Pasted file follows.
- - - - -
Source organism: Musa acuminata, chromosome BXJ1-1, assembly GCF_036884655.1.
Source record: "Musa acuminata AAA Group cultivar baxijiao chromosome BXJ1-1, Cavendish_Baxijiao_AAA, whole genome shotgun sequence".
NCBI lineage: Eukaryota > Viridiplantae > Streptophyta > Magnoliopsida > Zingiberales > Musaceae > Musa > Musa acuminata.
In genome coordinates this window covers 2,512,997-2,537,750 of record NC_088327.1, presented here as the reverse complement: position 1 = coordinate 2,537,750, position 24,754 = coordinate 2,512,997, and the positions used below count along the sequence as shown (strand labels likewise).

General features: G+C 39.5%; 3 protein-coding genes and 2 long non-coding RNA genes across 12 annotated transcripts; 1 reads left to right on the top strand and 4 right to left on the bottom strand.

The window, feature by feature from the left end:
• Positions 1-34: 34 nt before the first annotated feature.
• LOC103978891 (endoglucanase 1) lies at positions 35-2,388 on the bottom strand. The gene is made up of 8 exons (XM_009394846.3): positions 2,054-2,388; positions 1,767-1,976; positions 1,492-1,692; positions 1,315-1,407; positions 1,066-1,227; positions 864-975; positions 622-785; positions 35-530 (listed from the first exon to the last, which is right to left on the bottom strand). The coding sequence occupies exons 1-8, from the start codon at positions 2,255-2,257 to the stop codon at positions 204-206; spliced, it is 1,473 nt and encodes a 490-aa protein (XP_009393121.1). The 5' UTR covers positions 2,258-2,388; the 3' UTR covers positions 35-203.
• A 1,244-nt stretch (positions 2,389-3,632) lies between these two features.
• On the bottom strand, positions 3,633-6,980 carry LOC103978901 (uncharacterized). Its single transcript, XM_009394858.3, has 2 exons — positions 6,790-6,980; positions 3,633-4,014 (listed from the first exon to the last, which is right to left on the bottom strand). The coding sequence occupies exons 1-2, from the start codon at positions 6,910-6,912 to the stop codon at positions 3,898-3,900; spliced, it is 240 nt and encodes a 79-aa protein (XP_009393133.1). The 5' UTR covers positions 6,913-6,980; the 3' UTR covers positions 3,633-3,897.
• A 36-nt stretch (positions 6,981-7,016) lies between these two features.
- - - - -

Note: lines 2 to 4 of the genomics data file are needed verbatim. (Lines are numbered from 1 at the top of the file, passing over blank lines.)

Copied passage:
Source record: "Musa acuminata AAA Group cultivar baxijiao chromosome BXJ1-1, Cavendish_Baxijiao_AAA, whole genome shotgun sequence".
NCBI lineage: Eukaryota > Viridiplantae > Streptophyta > Magnoliopsida > Zingiberales > Musaceae > Musa > Musa acuminata.
In genome coordinates this window covers 2,512,997-2,537,750 of record NC_088327.1, presented here as the reverse complement: position 1 = coordinate 2,537,750, position 24,754 = coordinate 2,512,997, and the positions used below count along the sequence as shown (strand labels likewise).